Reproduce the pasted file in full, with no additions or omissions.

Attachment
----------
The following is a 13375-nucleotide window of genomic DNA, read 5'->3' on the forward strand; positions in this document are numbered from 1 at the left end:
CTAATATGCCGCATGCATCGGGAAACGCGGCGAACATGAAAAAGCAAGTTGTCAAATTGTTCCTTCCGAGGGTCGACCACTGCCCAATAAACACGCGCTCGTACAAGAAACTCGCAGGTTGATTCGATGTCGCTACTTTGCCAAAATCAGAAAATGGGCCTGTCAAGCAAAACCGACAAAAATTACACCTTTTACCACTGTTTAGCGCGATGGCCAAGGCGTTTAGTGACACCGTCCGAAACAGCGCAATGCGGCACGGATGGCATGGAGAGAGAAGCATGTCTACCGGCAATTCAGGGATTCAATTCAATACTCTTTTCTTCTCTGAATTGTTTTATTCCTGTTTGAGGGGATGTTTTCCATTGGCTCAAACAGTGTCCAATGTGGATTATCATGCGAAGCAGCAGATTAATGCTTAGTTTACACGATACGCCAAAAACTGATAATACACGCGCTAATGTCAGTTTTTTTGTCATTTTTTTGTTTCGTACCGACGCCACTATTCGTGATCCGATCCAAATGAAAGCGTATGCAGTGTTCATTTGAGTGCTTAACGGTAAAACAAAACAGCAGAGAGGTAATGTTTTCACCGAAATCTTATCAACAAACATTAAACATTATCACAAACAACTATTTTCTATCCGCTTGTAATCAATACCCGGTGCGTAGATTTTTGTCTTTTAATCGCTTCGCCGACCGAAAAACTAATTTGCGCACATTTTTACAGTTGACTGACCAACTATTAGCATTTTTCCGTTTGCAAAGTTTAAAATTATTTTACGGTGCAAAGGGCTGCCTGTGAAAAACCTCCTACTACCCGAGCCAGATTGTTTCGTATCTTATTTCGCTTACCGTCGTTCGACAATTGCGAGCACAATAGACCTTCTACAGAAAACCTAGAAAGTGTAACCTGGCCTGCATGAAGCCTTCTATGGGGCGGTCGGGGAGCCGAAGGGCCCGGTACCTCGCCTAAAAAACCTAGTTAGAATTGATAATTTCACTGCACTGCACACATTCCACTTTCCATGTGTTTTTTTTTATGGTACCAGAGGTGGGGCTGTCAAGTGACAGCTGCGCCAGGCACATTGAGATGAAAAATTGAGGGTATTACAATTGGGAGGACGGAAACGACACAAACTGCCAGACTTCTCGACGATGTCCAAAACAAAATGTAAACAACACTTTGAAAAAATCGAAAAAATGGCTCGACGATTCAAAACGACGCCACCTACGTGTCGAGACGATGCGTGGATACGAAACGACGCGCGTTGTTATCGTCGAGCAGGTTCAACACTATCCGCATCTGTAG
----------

The following is a 13375-nucleotide window of genomic DNA, read 5'->3' on the forward strand; positions in this document are numbered from 1 at the left end:
CTAATATGCCGCATGCATCGGGAAACGCGGCGAACATGAAAAAGCAAGTTGTCAAATTGTTCCTTCCGAGGGTCGACCACTGCCCAATAAACACGCGCTCGTACAAGAAACTCGCAGGTTGATTCGATGTCGCTACTTTGCCAAAATCAGAAAATGGGCCTGTCAAGCAAAACCGACAAAAATTACACCTTTTACCACTGTTTAGCGCGATGGCCAAGGCGTTTAGTGACACCGTCCGAAACAGCGCAATGCGGCACGGATGGCATGGAGAGAGAAGCATGTCTACCGGCAATTCAGGGATTCAATTCAATACTCTTTTCTTCTCTGAATTGTTTTATTCCTGTTTGAGGGGATGTTTTCCATTGGCTCAAACAGTGTCCAATGTGGATTATCATGCGAAGCAGCAGATTAATGCTTAGTTTACACGATACGCCAAAAACTGATAATACACGCGCTAATGTCAGTTTTTTTGTCATTTTTTTGTTTCGTACCGACGCCACTATTCGTGATCCGATCCAAATGAAAGCGTATGCAGTGTTCATTTGAGTGCTTAACGGTAAAACAAAACAGCAGAGAGGTAATGTTTTCACCGAAATCTTATCAACAAACATTAAACATTATCACAAACAACTATTTTCTATCCGCTTGTAATCAATACCCGGTGCGTAGATTTTTGTCTTTTAATCGCTTCGCCGACCGAAAAACTAATTTGCGCACATTTTTACAGTTGACTGACCAACTATTAGCATTTTTCCGTTTGCAAAGTTTAAAATTATTTTACGGTGCAAAGGGCTGCCTGTGAAAAACCTCCTACTACCCGAGCCAGATTGTTTCGTATCTTATTTCGCTTACCGTCGTTCGACAATTGCGAGCACAATAGACCTTCTACAGAAAACCTAGAAAGTGTAACCTGGCCTGCATGAAGCCTTCTATGGGGCGGTCGGGGAGCCGAAGGGCCCGGTACCTCGCCTAAAAAACCTAGTTAGAATTGATAATTTCACTGCACTGCACACATTCCACTTTCCATGTGTTTTTTTTTATGGTACCAGAGGTGGGGCTGTCAAGTGACAGCTGCGCCAGGCACATTGAGATGAAAAATTGAGGGTATTACAATTGGGAGGACGGAAACGACACAAACTGCCAGACTTCTCGACGATGTCCAAAACAAAATGTAAACAACACTTTGAAAAAATCGAAAAAATGGCTCGACGATTCAAAACGACGCCACCTACGTGTCGAGACGATGCGTGGATACGAAACGACGCGCGTTGTTATCGTCGAGCAGGTTCAACACTATCCGCATCTGTAG